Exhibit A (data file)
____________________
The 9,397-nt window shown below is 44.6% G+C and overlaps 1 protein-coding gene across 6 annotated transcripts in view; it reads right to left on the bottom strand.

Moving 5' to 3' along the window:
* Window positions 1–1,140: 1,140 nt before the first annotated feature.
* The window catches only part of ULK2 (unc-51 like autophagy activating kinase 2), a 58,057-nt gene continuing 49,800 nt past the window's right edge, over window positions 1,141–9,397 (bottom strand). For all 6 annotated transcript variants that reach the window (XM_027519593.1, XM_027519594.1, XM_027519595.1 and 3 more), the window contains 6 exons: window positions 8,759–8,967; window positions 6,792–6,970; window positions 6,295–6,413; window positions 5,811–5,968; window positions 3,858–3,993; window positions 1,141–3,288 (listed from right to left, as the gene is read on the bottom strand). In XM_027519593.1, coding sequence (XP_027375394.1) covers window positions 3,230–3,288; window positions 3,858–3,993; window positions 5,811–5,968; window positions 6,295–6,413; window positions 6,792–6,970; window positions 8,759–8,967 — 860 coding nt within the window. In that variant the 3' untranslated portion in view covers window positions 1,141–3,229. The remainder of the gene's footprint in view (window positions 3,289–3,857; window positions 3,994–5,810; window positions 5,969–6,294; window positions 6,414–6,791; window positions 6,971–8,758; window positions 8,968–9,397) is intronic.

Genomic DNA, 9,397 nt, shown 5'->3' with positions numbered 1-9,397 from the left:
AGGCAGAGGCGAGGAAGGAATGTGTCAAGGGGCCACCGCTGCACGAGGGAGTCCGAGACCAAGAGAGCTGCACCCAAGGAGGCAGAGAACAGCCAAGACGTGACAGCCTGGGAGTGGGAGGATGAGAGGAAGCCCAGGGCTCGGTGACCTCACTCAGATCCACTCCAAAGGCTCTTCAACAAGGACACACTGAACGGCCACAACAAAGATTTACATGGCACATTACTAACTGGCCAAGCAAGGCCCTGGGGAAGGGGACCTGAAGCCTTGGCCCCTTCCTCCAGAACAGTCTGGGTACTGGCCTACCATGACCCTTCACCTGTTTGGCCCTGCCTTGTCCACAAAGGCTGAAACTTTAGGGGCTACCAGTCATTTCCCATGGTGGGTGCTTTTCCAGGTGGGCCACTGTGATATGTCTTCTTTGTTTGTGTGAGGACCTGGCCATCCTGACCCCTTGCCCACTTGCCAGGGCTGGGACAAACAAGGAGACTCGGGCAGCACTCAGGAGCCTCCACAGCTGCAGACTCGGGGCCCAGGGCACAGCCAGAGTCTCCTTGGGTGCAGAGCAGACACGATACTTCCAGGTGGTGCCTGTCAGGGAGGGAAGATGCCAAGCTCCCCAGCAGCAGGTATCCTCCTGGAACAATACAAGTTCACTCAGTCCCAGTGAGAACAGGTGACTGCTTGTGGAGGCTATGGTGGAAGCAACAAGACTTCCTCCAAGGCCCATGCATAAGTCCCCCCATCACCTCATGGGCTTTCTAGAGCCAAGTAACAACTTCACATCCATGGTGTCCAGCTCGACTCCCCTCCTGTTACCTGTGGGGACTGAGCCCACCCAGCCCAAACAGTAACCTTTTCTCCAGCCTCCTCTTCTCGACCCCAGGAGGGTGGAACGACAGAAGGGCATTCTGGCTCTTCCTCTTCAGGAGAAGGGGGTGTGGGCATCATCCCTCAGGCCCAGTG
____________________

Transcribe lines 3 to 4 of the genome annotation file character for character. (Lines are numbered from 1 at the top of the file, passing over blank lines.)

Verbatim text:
* Window positions 1–1,140: 1,140 nt before the first annotated feature.
* The window catches only part of ULK2 (unc-51 like autophagy activating kinase 2), a 58,057-nt gene continuing 49,800 nt past the window's right edge, over window positions 1,141–9,397 (bottom strand). For all 6 annotated transcript variants that reach the window (XM_027519593.1, XM_027519594.1, XM_027519595.1 and 3 more), the window contains 6 exons: window positions 8,759–8,967; window positions 6,792–6,970; window positions 6,295–6,413; window positions 5,811–5,968; window positions 3,858–3,993; window positions 1,141–3,288 (listed from right to left, as the gene is read on the bottom strand). In XM_027519593.1, coding sequence (XP_027375394.1) covers window positions 3,230–3,288; window positions 3,858–3,993; window positions 5,811–5,968; window positions 6,295–6,413; window positions 6,792–6,970; window positions 8,759–8,967 — 860 coding nt within the window. In that variant the 3' untranslated portion in view covers window positions 1,141–3,229. The remainder of the gene's footprint in view (window positions 3,289–3,857; window positions 3,994–5,810; window positions 5,969–6,294; window positions 6,414–6,791; window positions 6,971–8,758; window positions 8,968–9,397) is intronic.